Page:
Palm Sunday

Eric and Rachel Palm SundayEric Huntsman continues his series on Holy Week.

Growing up in heavily Catholic Pittsburgh, I always had Palm Sunday in the back of my mind somewhere, but it was not really brought to the forefront until a bishop on our family ward in Philadelphia tried to plan a Palm Sunday procession one year. He actually flew in, at his own expense, palm fronds, and the primary children were making banners that said, among other things, “Welcome Jesus.” Needless to say, when the stake presidency got wind of it, all the plans were cancelled. I did not think about it again until Elaine and I were in Hawai’i one spring that it really impacted me. Visiting the Cathedral Church of Saint Andrew in Honolulu on a Saturday, I was struck by the volunteers who were there weaving little crosses out of palm fronds. When I inquired, they explained that they were going to be used for the Palm Sunday service the next day.

When I was a rather young, but earnest, bishop here in Provo, the spirit of Easter started to weigh on me heavily. My second year I came up with my first rudimentary reading schedule for the last days of the Savior’s life and planned to print it in the sacrament meeting bulletin the week before. As chance had it, that was also the day that I blessed Rachel, my first child, in sacrament meeting (I had baptized her the day before but was rather insistent that she be blessed and confirmed “in church” the old style). It was Palm Sunday, and having just read all four Passion Week accounts as I put together my ward reading schedule, the Triumphal Entry was really on my mind. In fact, in Rachel’s blessing I think I mentioned something to the effect of “As she is blessed on this Palm Sunday, we bless her that she will have a special place in her heart for Christ the King, our Savior Triumphant, that she will know that he is her Savior and her God.” Yep, I have always been of a liturgical bent and been rather, er, melodramatic!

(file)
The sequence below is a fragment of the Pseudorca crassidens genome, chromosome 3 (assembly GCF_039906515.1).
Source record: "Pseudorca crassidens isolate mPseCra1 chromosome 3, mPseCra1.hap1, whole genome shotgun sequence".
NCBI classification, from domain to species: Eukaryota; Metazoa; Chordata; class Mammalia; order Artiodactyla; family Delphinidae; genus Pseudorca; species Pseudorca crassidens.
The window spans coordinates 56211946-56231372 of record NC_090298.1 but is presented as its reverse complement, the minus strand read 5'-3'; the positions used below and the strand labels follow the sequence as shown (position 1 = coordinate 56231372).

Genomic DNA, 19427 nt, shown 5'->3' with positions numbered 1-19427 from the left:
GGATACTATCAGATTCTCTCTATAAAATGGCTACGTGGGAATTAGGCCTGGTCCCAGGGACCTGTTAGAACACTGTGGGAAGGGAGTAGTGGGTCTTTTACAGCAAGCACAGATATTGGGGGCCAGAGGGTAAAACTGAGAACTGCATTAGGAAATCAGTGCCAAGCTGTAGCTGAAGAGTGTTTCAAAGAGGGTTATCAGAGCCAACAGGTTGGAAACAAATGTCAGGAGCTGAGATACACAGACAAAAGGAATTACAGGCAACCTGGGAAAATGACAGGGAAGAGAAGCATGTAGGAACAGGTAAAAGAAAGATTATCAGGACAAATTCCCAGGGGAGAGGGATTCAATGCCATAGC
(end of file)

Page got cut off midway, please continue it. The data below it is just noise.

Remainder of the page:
Anyway, Palm Sunday was in my heart to stay after that. The next year was one of those terrible scenarios where the liturgical calendar was left in the dust by the “necessities” of the calendar: Easter, heaven forbid, fell on a Fast Sunday, and our stake was insistent that Fast and Testimony meeting would not be preempted. I did what I could. We had three readers present scriptures before the sacrament: one was on the Last Supper, one on Gethsemane, and one on the Crucifixion. And after the sacrament the ward choir sang a lovely Easter anthem. When I opened the time up for testimonies, I started and virtually threatened the congregation to testify of nothing but Jesus and him crucified and risen! But the week before, on Palm Sunday, we had one heck on an Easter program.

Sorry, this post has morphed into a memoir, for which I apologize. For the *real* discussion of the Triumphal Entry and the Matthean and Lucan cleansing, please go to the Palm Sunday post on my seasonal blog. I promise there will be some useful stuff there: items for personal study, suggestions for family, exposition of the scriptural pericopes, music ideas, photos, and videos galore.

Happy Christ is King Day!


  1. We went down to the Basilica of Zapopan outside Guadalajara this morning for their Domingo de Ramos procession. Hearing everyone singing in Spanish that Christ is King, and listening to the account of the Triumphal Entry into Jerusalem was what I needed this morning. And I loved all the different designs people had woven with from their palm fronds. I’m hoping there’s something about Palm Sunday at our LDS ward today.